Damon Lindelof Will Develop ‘Watchmen’ For HBO

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Leftovers Creator Moves To Watchmen Series

Watchmen | Photo Credit Variety

After the critically acclaimed series, The Leftovers, which literally got better and better scores on IMDB each season, creator Damon Lindelof is looking at bringing the Watchmen series to cable.

This is actually the network’s second attempt at developing a series based around the DC Comics miniseries from Alan Moore and Dave Gibbons. The first attempt was back in 2014, but Lindelof will be starting from scratch.

Watchman was adapted to a film in 2009 from Zack Snyder (Batman Vs. Superman), and while no deal is in place yet, it’s unlikely that the series will be related to the Warner Brothers film.

Watchmen Premiered In 1985, Historical Fiction

Watchmen | Photo Credit Warner Brothers

Variety writes:

“Premiering in 1985, “Watchmen” was a serious-minded deconstruction of superhero comics loosely inspired by characters from the Charlton Comics library, which were owned by DC. Set in a universe in which the appearance of costumed heroes in the mid-20th Century had altered the course of history — leading to U.S. victory in Vietnam and a Nixon presidency that stretched into the mid-1980s…”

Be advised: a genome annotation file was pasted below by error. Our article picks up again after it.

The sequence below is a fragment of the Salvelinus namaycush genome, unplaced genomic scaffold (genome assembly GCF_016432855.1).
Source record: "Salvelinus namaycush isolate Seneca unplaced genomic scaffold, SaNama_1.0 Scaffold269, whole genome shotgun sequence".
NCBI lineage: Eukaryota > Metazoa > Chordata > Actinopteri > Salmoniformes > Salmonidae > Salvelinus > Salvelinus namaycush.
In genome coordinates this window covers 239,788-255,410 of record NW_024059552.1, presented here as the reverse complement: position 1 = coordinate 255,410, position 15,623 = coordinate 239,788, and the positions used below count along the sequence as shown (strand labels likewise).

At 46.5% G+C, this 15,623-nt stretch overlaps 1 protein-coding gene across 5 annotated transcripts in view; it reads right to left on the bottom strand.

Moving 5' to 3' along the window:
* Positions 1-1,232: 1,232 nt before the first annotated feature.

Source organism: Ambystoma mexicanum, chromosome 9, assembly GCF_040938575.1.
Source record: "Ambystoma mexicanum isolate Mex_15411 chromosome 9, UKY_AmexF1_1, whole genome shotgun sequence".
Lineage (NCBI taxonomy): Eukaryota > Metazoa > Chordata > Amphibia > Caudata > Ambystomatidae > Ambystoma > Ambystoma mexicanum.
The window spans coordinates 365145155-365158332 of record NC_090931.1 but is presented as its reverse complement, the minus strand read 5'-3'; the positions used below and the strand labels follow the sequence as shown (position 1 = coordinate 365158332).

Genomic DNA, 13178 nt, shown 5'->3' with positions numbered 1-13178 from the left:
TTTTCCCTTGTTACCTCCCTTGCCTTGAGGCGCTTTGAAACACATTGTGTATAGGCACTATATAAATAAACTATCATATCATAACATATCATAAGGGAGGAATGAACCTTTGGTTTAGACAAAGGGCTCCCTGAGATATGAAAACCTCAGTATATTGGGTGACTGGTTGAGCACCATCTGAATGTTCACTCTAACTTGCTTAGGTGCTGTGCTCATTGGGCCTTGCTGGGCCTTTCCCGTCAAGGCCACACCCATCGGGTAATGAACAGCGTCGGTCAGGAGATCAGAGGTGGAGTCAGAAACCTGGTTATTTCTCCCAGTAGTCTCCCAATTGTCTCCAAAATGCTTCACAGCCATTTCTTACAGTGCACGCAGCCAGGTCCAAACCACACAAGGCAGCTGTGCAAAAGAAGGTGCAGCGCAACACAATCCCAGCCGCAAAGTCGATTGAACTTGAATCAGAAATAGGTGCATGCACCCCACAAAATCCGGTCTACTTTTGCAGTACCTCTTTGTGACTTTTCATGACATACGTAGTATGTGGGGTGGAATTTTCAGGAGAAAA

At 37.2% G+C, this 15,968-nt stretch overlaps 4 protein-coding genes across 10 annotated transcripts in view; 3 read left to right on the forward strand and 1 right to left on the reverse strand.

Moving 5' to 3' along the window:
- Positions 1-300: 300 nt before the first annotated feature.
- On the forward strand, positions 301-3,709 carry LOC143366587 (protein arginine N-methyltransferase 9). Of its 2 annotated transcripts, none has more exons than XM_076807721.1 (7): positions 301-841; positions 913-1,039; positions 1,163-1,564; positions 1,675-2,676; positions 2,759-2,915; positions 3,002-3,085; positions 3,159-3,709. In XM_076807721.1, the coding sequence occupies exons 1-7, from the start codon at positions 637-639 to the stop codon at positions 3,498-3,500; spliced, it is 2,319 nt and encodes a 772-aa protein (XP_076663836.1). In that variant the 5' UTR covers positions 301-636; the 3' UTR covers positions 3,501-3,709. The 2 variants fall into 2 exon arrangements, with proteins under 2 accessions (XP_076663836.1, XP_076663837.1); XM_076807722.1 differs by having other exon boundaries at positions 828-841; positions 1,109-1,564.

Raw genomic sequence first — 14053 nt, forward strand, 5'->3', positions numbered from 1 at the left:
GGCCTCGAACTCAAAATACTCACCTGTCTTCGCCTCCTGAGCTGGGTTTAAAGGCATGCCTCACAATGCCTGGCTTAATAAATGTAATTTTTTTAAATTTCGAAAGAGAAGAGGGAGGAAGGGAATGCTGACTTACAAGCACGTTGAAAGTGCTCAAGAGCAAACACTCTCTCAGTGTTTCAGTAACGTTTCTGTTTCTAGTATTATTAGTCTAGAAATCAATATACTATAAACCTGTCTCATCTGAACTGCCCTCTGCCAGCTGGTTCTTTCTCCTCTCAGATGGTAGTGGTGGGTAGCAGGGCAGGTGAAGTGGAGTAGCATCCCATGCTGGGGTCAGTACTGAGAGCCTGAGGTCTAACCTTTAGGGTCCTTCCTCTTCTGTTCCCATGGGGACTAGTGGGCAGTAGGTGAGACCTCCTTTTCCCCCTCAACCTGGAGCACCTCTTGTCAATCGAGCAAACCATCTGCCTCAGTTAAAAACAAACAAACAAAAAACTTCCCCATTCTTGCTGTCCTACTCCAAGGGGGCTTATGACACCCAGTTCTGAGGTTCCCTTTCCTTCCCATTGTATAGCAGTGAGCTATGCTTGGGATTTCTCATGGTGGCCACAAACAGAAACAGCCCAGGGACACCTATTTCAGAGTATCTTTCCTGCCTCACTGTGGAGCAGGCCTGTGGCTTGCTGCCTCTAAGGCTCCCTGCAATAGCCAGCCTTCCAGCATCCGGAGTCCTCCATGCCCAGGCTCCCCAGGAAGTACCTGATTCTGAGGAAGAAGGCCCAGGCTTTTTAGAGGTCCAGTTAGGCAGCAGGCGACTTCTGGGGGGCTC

“Watchmen” followed a group of crimefighters investigating the murder of one of their own. In the process, those characters — including Doctor Manhattan, Nite Owl, Silk Spectre, and Rorschach — uncover a conspiracy with enormous implications.”

Director Wants To Keep Series Inclusive

The Hollywood Reporter writes:

“Lindelof originally read the comics as a kid in the 1980s and has said that the series continues to influence his work. “From the flashbacks to the nonlinear storytelling to the deeply flawed heroes, these are all elements that I try to put into everything I write,” he told Comic Book Resources in 2009 ahead of the feature-film take.”

“Lindelof has read Watchmen multiple times and, at the time, praised director Zack Snyder’s film. “It’s the most married-to-the-original-text version of Watchmen that could’ve been made,” he told the Observer. “I want to keep it sort of insular. It’s OK with me if people don’t understand it because they don’t deserve to understand it.”

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